Show Me the Money

Due to the state of Minnesota’s seeming unquenchable desire to do construction on roads that I need to drive on every single day, I’ve recently had to explore some new routes to and from work. Where I used to zip in on the freeway, I now take a slower drive down one of the most famous streets in my city, a street lined on both sides by grand homes and marked by a towering cathedral at the end.

Cathedral_of_St._Paul_9

Every time I drive down this street, I shamelessly gawk at the amazing homes and find myself wondering things like “when, exactly, does a home shift from being a house to being a mansion?” and “who lives there? Like, no really, who lives there?

I am what my husband calls a “Nosy Parker” and so I find that what I really want is for each of these grand houses to have an informational sign in front of them that answers all of my questions, like how much is the mortgage payment on this sucker? And what is the electric bill? And do you hire a housekeeper like as a given? And how much money do you have to make and have to live in a place like this:

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(Currently on the market! Price recently reduced by $200,000! A steal at just over $1.4 million)

I also want to know even nosier things like: are you happy here? Do you think you are rich? Can you borrow a cup of sugar from your neighbors or is that weird and something you’d send your housekeeper to do? Can kids do sidewalk chalk on the sidewalks here or are children in neighborhoods like this both unseen and unheard?

Sometimes I day dream about being rich (these day dreams usually involve writing a best selling novel and then selling the movie rights and then getting to meet Idris Elba nobody is as handsome as my husband) and being able to shop for houses like this. But I know, in a fundamental sort of way, that I’ll never really live on a block like this and I’m okay with that. I love my neighborhood and the sounds of kids shrieking and playing in my backyard.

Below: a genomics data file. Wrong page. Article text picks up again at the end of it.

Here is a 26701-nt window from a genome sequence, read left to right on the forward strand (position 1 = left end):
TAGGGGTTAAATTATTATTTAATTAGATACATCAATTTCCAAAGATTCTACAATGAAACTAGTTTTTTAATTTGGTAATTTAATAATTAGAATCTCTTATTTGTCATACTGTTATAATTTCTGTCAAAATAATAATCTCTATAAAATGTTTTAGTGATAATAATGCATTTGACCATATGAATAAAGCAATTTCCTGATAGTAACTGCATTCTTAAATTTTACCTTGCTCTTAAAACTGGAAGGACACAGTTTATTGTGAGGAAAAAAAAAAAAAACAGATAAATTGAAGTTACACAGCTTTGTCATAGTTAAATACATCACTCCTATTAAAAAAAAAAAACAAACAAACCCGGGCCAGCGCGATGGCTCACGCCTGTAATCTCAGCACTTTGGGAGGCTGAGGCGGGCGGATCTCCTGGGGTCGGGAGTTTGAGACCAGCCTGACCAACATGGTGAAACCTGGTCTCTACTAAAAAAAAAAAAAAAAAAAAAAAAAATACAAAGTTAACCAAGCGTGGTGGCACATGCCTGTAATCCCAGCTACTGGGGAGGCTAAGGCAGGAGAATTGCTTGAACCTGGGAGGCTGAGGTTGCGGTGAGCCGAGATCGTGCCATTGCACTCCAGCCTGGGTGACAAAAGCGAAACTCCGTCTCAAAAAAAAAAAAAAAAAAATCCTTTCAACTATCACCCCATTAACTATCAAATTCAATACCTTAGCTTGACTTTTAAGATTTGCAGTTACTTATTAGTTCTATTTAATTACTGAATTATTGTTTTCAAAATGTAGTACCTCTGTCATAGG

But, still. Don’t you ever just wonder what financial life looks like on the fanciest block in your town?

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5 thoughts on “Show Me the Money

  1. Swistle says:

    YES. I want to know MORE. I want to ASK QUESTIONS too. Like, do you guys have rooms you don’t even go into, and pretty much you live in the same number of rooms my house has? And when you have that many rooms, do they get super-specialized, like Candy Spelling’s famous gift-wrapping room (which, frankly, is one of the first Extra-Specialized Rooms I’d want)? And is there still clutter, or does clutter stop at a certain level of money, as I find I’ve been assuming it does, probably because of celebrity-home photo spreads in People magazine? And do you sometimes think, what the hell are we doing in this big empty mansion? We could easily live in, like, 10% of this? or does it feel totally normal after awhile and you can’t imagine how cramped and crazy it is to live in a house the size of mine?

    • Wendy says:

      Yes! Exactly.

      And I also want to know if they decorated themselves or hires someone and, if they hired someone, what percentage of the furniture was chosen for looks and what percent was chosen for comfy cozy book reading. Is comfy even a word in the home decorating vocabulary when you have a mansion? I want to KNOW.

  2. Dianne says:

    I always want to go in these homes and check out the craftsmanship…wood, stained glass, etc.
    We had our wedding reception many years ago at 490 Summit Avenue. I always said that if I couldn’t live in a mansion, I would rent one for a day.

  3. Catherine says:

    I live in a rich county of England and YES – I have spent years driving by large country homes with names and gated off driveways. It really makes you wonder what is going on behind those doors. I also remember going to Harare for the first time and boy, some of those ‘houses’ are extreme. You wonder when a mansion becomes a personal palace. It does fill the mind with questions – how do you fill up all that space? Does clutter grow with the amount of space you have or is it a negative exponential relationship? Doesn’t it feel lonely? How do you keep it clean? Well, cleaners I guess. But what is it like being a child in those homes? So many questions. I do envy the gardens of the very rich though – I’d love to have a huge closed off garden, and water features etc. I suppose they also have gardeners, so I imagine their gardens must be quite something.

  4. Bethanyg says:

    Nah, I promise, we’re just normal folks. People with clutter and crazy and definitely not rich (especially when property taxes are due), people who hang out with the neighbors and do our own mowing in general and who kind of love old houses but our battiness stops there. Summit is full of all kinds — older people who have lived in their homes forever, new families, multi-generation households, places that look a lot bigger than they are, places that somehow seem super-small.

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